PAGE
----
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What is Hydraulic Fracturing?
Typically, hydraulic fracturing involves high-pressure injection of fluids and sand to fracture rock formations, prop the fractures open with sand, to enable more oil or gas to flow to the well.
After fracturing, some of the fluids remain stranded underground. These fluids may include hazardous chemicals such as biocides, diesel fuel, acids, metals, ethylene glycol, corrosion inhibitors, and other chemicals.
Hydraulic fracturing often occurs just after a well has been drilled, although many wells are re-fractured one or more times after a well goes into production.
The Safe Drinking Water Act (SDWA) of 1974 was established to protect the quality of drinking water in the United States. This law focuses on all waters actually or potentially designed for drinking use, whether from above ground or underground sources.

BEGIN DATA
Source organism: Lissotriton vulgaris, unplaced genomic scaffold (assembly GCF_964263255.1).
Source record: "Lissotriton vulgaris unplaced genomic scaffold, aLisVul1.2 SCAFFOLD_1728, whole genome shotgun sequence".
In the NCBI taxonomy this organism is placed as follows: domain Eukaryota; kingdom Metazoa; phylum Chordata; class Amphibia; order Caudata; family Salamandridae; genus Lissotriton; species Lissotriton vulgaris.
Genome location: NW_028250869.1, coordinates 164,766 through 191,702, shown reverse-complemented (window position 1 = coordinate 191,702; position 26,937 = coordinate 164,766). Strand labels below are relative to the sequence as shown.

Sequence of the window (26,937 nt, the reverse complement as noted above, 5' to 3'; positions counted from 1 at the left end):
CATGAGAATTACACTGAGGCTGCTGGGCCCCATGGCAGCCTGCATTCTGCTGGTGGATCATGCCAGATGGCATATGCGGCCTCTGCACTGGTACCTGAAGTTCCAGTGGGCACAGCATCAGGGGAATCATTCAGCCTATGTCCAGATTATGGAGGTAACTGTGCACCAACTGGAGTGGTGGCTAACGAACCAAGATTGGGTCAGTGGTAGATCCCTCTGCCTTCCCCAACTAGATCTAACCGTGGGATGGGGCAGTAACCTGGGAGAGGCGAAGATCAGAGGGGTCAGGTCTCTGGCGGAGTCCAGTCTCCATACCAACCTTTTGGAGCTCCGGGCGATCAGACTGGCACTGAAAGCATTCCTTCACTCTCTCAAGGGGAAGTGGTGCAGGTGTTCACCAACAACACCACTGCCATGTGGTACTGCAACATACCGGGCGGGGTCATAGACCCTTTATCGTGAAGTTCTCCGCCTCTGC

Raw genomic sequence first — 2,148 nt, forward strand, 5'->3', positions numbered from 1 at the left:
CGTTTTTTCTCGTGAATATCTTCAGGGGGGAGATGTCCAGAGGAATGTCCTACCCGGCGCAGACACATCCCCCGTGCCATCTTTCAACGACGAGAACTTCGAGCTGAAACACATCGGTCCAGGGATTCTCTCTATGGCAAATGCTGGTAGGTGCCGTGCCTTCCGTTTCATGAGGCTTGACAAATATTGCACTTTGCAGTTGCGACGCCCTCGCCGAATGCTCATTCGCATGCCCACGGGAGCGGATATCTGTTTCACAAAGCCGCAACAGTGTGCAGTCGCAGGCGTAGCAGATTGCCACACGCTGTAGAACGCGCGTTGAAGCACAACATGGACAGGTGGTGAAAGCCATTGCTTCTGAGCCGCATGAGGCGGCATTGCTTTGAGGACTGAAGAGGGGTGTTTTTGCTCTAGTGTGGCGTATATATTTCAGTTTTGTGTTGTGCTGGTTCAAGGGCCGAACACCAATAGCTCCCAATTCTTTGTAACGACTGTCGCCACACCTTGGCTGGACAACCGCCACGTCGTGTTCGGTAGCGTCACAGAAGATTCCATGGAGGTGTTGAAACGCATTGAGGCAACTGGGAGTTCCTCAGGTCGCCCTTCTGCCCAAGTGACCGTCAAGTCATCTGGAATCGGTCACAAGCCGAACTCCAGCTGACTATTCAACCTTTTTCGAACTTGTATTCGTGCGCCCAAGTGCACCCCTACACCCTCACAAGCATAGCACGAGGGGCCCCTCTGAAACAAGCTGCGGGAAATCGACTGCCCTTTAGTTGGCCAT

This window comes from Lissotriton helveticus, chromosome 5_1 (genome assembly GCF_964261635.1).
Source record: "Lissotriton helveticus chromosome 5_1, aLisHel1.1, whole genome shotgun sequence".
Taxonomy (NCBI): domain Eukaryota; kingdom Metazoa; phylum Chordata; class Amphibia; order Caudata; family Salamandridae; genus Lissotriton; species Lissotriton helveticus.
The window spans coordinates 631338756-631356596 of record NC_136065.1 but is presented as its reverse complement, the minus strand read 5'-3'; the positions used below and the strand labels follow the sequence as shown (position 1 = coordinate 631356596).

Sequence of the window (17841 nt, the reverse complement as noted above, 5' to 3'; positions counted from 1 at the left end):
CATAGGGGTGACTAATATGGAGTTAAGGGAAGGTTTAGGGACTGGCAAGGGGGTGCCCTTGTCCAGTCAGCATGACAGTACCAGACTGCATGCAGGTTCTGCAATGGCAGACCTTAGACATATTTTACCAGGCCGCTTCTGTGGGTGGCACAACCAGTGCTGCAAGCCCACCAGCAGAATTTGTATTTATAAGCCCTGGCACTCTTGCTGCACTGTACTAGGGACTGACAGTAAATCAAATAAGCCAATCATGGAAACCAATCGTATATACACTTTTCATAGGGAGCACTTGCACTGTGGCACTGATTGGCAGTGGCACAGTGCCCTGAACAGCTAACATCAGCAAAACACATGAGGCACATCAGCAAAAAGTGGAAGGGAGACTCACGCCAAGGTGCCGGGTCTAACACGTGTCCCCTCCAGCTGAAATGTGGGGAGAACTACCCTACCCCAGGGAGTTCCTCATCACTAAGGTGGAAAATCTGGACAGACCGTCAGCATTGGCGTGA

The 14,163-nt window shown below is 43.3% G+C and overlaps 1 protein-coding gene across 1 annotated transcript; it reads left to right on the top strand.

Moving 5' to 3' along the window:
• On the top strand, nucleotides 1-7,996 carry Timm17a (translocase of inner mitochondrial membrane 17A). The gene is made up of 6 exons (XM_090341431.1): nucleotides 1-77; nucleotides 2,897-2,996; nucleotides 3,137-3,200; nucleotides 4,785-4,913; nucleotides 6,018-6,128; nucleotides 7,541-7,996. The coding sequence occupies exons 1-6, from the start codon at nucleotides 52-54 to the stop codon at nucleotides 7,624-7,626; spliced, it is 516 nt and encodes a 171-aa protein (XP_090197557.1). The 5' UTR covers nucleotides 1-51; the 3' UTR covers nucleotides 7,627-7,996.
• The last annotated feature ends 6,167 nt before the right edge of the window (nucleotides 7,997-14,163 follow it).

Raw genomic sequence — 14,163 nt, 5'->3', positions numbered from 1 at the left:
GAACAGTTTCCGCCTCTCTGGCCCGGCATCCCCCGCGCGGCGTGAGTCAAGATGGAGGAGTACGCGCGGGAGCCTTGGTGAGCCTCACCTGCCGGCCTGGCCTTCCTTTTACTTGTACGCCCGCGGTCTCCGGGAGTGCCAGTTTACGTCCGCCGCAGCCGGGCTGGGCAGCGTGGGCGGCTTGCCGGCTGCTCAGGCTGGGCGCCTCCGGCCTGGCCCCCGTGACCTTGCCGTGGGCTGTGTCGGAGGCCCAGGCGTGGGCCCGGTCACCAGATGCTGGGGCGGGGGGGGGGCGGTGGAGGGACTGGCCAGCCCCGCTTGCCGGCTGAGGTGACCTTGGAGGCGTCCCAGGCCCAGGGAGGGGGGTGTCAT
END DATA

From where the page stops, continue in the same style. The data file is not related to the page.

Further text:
The SDWA was amended through the comprehensive Energy Policy Act in 2005. During that process, Hydraulic Fracturing operations were completely exempted from regulation under the SDWA. The oil and gas industry is currently exempt from regulation under the Safe Drinking Water Act, even though Americans get half of their fresh drinking water from underground sources.
Nondisclosure: What is in Hydraulic Fracturing fluids and where do they go?
- A single frack job utilizes tens of thousands of pounds of chemicals.
- Drilling can take place directly in our drinking water aquifers.
- Even when drilling is taking place beneath drinking water aquifers, fracturing is often unpredictable and uncontrollable which may open up pathways for fluids or gases from other geologic layers to flow where they are not intended.
- The practice of hydraulic fracturing can also impact our drinking water supply through leaks, spills and releases on the surface.
- Please help lift the SDWA exemption for fracturing, require full chemical disclosure, and work towards non-toxic products to protect Wyoming's drinking water.